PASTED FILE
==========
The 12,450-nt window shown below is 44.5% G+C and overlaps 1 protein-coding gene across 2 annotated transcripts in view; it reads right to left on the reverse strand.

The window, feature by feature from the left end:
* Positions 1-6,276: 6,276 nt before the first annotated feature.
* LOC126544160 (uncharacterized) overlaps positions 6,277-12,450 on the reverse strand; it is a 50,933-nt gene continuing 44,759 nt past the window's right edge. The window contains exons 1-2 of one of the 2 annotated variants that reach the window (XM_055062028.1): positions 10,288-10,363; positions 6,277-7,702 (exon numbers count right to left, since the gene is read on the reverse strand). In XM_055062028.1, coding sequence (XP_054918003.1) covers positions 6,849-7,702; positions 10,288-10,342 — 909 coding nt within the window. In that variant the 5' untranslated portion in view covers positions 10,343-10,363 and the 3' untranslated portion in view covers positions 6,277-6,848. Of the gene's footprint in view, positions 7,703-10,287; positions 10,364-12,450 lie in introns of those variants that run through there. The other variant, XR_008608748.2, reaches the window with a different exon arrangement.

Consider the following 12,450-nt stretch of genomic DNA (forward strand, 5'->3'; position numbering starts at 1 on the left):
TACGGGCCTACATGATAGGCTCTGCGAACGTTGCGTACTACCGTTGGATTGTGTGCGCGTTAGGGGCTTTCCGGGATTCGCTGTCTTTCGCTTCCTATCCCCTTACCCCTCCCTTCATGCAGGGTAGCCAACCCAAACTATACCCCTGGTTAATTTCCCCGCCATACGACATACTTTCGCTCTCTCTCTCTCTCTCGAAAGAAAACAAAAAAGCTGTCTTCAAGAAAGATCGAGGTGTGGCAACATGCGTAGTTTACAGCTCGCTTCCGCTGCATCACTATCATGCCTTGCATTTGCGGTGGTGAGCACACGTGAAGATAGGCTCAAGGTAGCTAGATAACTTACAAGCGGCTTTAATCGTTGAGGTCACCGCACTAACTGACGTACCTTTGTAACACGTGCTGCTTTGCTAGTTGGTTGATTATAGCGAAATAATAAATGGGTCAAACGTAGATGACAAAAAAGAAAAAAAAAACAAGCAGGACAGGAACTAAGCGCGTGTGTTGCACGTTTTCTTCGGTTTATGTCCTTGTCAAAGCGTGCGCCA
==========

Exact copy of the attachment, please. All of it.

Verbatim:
The 12,450-nt window shown below is 44.5% G+C and overlaps 1 protein-coding gene across 2 annotated transcripts in view; it reads right to left on the reverse strand.

The window, feature by feature from the left end:
* Positions 1-6,276: 6,276 nt before the first annotated feature.
* LOC126544160 (uncharacterized) overlaps positions 6,277-12,450 on the reverse strand; it is a 50,933-nt gene continuing 44,759 nt past the window's right edge. The window contains exons 1-2 of one of the 2 annotated variants that reach the window (XM_055062028.1): positions 10,288-10,363; positions 6,277-7,702 (exon numbers count right to left, since the gene is read on the reverse strand). In XM_055062028.1, coding sequence (XP_054918003.1) covers positions 6,849-7,702; positions 10,288-10,342 — 909 coding nt within the window. In that variant the 5' untranslated portion in view covers positions 10,343-10,363 and the 3' untranslated portion in view covers positions 6,277-6,848. Of the gene's footprint in view, positions 7,703-10,287; positions 10,364-12,450 lie in introns of those variants that run through there. The other variant, XR_008608748.2, reaches the window with a different exon arrangement.

Consider the following 12,450-nt stretch of genomic DNA (forward strand, 5'->3'; position numbering starts at 1 on the left):
TACGGGCCTACATGATAGGCTCTGCGAACGTTGCGTACTACCGTTGGATTGTGTGCGCGTTAGGGGCTTTCCGGGATTCGCTGTCTTTCGCTTCCTATCCCCTTACCCCTCCCTTCATGCAGGGTAGCCAACCCAAACTATACCCCTGGTTAATTTCCCCGCCATACGACATACTTTCGCTCTCTCTCTCTCTCTCGAAAGAAAACAAAAAAGCTGTCTTCAAGAAAGATCGAGGTGTGGCAACATGCGTAGTTTACAGCTCGCTTCCGCTGCATCACTATCATGCCTTGCATTTGCGGTGGTGAGCACACGTGAAGATAGGCTCAAGGTAGCTAGATAACTTACAAGCGGCTTTAATCGTTGAGGTCACCGCACTAACTGACGTACCTTTGTAACACGTGCTGCTTTGCTAGTTGGTTGATTATAGCGAAATAATAAATGGGTCAAACGTAGATGACAAAAAAGAAAAAAAAAACAAGCAGGACAGGAACTAAGCGCGTGTGTTGCACGTTTTCTTCGGTTTATGTCCTTGTCAAAGCGTGCGCCA